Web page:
Civ. No. 1082.
March 4, 1912.
APPEAL from a judgment of the Superior Court of Los Angeles County. Chas. Monroe, Judge.
The facts are stated in the opinion of the court.
Frank G. Bryant, for Appellant.
Elmer R. McDowell, E. Earl Crandall, and William Hazlett, for Henry B. Parsons, Respondent.
Sheldon Borden, and George H. Moore, for Emil Firth and Title Insurance and Trust Company, Respondents.
Action to foreclose a mortgage given to secure the payment of a promissory note in the sum of $3,500.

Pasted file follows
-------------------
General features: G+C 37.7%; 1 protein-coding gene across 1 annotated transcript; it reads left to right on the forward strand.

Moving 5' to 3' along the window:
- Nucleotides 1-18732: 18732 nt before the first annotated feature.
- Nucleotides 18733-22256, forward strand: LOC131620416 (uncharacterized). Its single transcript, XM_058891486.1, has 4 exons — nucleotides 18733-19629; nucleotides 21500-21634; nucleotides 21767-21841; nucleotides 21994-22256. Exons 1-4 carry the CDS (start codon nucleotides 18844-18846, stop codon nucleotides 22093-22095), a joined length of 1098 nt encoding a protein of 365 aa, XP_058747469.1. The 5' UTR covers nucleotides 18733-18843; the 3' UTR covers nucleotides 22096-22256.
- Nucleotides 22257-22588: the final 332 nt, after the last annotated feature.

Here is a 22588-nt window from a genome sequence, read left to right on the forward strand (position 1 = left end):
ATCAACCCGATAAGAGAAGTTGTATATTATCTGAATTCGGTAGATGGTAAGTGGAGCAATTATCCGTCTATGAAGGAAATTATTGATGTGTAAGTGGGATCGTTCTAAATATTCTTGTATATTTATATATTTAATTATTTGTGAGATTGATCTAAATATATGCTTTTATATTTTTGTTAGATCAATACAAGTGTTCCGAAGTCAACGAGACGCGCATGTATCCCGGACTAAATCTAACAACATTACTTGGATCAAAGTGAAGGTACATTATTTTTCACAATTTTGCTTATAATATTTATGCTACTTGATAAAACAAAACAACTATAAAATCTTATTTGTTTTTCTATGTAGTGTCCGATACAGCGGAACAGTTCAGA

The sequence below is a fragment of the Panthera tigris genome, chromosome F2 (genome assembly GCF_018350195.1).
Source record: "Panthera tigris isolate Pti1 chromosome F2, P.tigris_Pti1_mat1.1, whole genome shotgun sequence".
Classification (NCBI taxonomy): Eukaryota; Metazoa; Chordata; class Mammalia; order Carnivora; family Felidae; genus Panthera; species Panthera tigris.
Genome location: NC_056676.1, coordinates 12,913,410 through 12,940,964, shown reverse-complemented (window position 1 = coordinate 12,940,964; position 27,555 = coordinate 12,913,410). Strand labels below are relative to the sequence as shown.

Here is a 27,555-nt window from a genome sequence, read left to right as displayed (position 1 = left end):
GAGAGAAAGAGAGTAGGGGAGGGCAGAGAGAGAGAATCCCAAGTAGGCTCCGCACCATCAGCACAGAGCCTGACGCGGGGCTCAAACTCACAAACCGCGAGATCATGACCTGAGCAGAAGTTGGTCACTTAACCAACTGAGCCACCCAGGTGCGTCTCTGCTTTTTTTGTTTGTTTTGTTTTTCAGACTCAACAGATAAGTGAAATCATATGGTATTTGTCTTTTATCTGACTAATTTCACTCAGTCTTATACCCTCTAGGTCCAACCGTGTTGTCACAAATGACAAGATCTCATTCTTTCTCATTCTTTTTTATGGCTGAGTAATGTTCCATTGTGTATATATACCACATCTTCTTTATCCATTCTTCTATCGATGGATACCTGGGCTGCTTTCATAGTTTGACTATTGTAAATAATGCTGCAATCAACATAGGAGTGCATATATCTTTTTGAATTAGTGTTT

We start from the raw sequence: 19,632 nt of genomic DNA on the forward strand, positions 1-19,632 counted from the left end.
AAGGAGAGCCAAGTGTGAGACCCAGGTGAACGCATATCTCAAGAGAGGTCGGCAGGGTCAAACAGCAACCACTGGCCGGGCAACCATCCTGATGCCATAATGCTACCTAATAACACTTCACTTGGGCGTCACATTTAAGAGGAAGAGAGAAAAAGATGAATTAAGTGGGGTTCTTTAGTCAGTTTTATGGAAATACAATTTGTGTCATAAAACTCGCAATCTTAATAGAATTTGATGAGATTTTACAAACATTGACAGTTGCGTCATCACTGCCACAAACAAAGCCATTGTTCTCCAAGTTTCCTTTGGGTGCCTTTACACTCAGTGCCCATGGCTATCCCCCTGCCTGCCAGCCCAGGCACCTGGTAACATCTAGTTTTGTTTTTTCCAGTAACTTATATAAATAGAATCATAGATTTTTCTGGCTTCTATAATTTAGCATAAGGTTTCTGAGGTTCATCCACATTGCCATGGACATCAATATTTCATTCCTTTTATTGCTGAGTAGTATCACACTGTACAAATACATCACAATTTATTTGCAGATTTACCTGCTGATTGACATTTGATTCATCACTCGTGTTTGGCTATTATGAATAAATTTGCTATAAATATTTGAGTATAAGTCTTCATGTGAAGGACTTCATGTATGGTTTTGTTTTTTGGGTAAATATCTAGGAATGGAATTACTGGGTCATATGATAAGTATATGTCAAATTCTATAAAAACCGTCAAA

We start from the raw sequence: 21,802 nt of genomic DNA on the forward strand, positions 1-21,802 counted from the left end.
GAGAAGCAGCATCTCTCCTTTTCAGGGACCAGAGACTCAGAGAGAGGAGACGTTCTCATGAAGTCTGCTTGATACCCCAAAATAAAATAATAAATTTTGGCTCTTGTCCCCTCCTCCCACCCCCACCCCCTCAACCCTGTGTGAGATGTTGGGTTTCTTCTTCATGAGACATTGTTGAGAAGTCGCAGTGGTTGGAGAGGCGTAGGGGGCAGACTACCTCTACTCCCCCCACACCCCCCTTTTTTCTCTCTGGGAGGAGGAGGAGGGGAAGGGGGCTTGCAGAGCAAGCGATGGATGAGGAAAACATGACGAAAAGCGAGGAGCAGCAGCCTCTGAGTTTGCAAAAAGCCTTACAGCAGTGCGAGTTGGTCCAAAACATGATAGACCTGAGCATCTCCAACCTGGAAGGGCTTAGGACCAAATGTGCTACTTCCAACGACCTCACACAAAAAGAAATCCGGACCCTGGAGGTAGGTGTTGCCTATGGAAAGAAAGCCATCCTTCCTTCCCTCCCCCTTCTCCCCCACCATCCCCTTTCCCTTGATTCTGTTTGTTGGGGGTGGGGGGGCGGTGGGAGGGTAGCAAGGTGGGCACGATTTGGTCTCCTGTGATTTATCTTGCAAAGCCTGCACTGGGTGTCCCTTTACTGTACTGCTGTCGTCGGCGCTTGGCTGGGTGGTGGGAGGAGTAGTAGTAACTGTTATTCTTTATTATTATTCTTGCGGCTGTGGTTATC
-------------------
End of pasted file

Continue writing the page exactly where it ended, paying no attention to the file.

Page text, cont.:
It appears from the findings that on December 4, 1908, defendant Parsons executed and delivered to one L. E. Jones a note and mortgage which was made the subject of the action; that upon delivery thereof Jones paid to Parsons the sum of $1,000, agreeing orally to pay him $1,000 in ten days, and the balance in thirty-five days; that on February 11, 1909, Jones paid to Parsons an additional $250, making in all $1,250, and no more, received by Parsons in consideration of the note and mortgage; that prior to the making of this last payment, to wit, on December 29, 1908, Jones sold and, by an instrument executed in writing and duly recorded, transferred the note and mortgage to plaintiff, who paid Jones the full face value thereof; that plaintiff acquired the note and mortgage without notice of any existing equities or defenses thereto. Upon these findings the court gave plaintiff judgment for $1,250 and interest, from which he prosecutes this appeal, claiming that judgment should have been entered thereon for the full face value of the note.